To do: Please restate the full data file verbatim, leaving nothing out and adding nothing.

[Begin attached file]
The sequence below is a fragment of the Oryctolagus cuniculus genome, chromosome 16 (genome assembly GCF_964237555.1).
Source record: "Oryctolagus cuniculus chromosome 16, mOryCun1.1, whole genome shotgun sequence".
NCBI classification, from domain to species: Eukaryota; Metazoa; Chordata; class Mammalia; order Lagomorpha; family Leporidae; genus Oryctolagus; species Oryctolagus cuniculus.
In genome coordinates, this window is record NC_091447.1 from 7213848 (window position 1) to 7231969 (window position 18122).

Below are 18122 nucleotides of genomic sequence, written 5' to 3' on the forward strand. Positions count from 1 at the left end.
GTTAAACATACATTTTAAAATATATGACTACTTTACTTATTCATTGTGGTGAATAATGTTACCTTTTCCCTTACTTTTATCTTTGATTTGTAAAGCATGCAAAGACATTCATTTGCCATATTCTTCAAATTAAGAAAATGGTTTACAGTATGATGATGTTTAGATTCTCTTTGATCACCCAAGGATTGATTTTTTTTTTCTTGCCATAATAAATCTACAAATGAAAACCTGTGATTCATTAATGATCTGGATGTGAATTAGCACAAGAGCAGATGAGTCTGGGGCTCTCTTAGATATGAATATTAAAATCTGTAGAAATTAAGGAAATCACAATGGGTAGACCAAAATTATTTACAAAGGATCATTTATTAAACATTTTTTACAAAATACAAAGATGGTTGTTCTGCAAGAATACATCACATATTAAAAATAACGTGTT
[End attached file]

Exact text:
The sequence below is a fragment of the Oryctolagus cuniculus genome, chromosome 16 (genome assembly GCF_964237555.1).
Source record: "Oryctolagus cuniculus chromosome 16, mOryCun1.1, whole genome shotgun sequence".
NCBI classification, from domain to species: Eukaryota; Metazoa; Chordata; class Mammalia; order Lagomorpha; family Leporidae; genus Oryctolagus; species Oryctolagus cuniculus.
In genome coordinates, this window is record NC_091447.1 from 7213848 (window position 1) to 7231969 (window position 18122).

Below are 18122 nucleotides of genomic sequence, written 5' to 3' on the forward strand. Positions count from 1 at the left end.
GTTAAACATACATTTTAAAATATATGACTACTTTACTTATTCATTGTGGTGAATAATGTTACCTTTTCCCTTACTTTTATCTTTGATTTGTAAAGCATGCAAAGACATTCATTTGCCATATTCTTCAAATTAAGAAAATGGTTTACAGTATGATGATGTTTAGATTCTCTTTGATCACCCAAGGATTGATTTTTTTTTTCTTGCCATAATAAATCTACAAATGAAAACCTGTGATTCATTAATGATCTGGATGTGAATTAGCACAAGAGCAGATGAGTCTGGGGCTCTCTTAGATATGAATATTAAAATCTGTAGAAATTAAGGAAATCACAATGGGTAGACCAAAATTATTTACAAAGGATCATTTATTAAACATTTTTTACAAAATACAAAGATGGTTGTTCTGCAAGAATACATCACATATTAAAAATAACGTGTT